I’m not very keen on the current Pope. I’ve been thinking how I could protest his visit to the UK (September 16-19) and satisfy my poetic and artistic needs, and here’s the solution: Ladies and gentlemen, I want your pants! If there's a pair you never wear lurking in a drawer somewhere I want 15 pairs to peg on a line.
I will print a letter on each and hang them up so they spell out THIS POPE IS PANTS. The more pants I get, the more THIS POPE IS PANTS bunting I will make. If you want to send me your pants for this project, drop me an email vincelaws[at]googlemail.com and I'll give you my address.
Already I have people sending me pants from various parts of the UK, and dropping off pants in venues in Norwich. The Pope has called me an intrinsic moral evil, a deviation, a perversion – so I don’t feel calling him PANTS is grounds for concern, but I better point out these are my personal views and not necessarily those of DAO.
THIS POPE IS PANTS
P =Protector of paedophiles
A = Against abortion even for the most vulnerable women
N = No condoms Never
T = Teaching segregation
S = inSulting to all Sexualities who don't fit his narrow
definition of normal
I told my parents I was bisexual when I was 16. They said "go to your room."
I’m involved in a project on Twitter called OUT140, which has collected coming-out stories from the LGBT community, their friends and families, told in 140 characters or less (i.e. a tweet on Twitter). Some participants then made their stories into 12-second films, which were shown on the giant Fusion screen in Norwich, Europe’s biggest public access screen, for 2 weeks in January 2010.
Mother said i wud rather you were a prostitute than a lesbian.
Next, community filmmaker, Shelly Telly, who devised OUT140, adapted it to be shown on 2 old tellys during the Norwich Dandies exhibition in May 2010. We collected more stories and currently have over 200.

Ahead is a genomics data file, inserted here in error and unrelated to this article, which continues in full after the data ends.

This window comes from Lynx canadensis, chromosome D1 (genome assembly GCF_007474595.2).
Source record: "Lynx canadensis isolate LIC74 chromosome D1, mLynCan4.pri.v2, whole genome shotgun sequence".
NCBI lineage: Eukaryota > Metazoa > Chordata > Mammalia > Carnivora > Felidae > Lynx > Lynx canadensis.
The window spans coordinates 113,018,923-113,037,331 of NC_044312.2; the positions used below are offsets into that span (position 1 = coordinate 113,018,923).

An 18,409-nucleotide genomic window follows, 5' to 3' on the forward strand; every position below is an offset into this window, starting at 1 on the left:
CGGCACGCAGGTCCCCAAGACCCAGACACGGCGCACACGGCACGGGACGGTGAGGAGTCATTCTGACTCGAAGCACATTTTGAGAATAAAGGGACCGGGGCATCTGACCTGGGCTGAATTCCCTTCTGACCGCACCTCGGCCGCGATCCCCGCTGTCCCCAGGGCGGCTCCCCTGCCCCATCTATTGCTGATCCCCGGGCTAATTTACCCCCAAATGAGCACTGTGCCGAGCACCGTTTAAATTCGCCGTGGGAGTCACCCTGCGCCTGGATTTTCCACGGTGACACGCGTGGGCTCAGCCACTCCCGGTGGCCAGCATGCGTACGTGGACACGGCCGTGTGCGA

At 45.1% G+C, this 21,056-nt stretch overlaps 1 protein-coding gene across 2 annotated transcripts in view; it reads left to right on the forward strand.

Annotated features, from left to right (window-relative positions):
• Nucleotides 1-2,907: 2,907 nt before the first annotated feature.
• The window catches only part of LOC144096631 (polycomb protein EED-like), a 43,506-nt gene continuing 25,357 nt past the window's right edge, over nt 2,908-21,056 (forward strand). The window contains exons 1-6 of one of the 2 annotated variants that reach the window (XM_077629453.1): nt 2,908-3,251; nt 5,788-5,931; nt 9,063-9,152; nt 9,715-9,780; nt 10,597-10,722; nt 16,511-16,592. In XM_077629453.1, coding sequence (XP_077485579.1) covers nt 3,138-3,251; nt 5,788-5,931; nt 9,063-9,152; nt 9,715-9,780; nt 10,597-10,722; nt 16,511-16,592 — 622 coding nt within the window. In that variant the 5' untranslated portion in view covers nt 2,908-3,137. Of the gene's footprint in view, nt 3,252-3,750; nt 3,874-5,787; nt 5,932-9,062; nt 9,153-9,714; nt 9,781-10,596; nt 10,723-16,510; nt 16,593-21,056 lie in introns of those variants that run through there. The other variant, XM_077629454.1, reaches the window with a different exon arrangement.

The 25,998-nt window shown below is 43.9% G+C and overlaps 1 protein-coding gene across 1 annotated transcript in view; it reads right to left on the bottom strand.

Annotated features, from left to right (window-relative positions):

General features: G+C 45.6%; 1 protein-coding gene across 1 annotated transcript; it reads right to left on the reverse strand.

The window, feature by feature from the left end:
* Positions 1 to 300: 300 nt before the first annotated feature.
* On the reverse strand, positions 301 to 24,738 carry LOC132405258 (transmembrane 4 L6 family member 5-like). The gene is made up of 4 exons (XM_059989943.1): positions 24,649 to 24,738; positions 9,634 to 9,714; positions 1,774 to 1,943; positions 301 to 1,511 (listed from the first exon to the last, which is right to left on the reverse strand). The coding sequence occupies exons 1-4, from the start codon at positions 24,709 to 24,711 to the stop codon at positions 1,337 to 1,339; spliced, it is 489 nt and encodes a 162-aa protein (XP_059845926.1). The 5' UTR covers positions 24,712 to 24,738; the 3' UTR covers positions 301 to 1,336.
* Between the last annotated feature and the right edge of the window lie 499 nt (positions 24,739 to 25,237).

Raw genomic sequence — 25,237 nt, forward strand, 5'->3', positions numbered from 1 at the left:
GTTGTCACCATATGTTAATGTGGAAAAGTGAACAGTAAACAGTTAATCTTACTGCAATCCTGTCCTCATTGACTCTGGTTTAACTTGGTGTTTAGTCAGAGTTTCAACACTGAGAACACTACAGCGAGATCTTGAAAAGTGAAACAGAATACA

When I told my cousin my daughter is gay she asked, "Do Lesbians have wombs?"
Now OUT140 is being shown on a giant plasma screen at the Norwich Arts Centre, while 39 of the coming-out stories have been blown up and stuck on the walls. I chose one story to turn into a piece of text art, a found poem, which hangs in the bar. It reads: Grandma asked Mum if I had a boyfriend. Mum said I was gay. Grandma said has she got a girlfriend then?
I like Grandma’s immediate acceptance and the fact that this short story contains 3 generations of women. I collected used greetings cards from members of the LGBT community and cut them into individual letters. Greetings cards are the invisible threads that join us to our friends and family. I stapled the cards to hanging threads, and hung the piece about a foot from the wall so you can read the shadows.
Rejection, everywhere. Church sed: possessed by demons. Hell. Threw my jeans & LPs away. Wore dresses for Jesus. Kept away from friends.
It’s easy to think that LGBT people have it easy now, everything is legal, society has moved on, but actually coming-out is a very individual experience. Only recently I chatted to a 40 year old gay man who lives at home and cares for his homophobic mother and as a result has never had a partner, never allowed himself the chance to be in love, and won’t do so until she dies.
The difficult part was coming out to me. Being gay made me feel filthy, unworthy. Then meeting Him I realised there is nothing wrong with me
OUT140 is at the Norwich Arts Centre until August 31.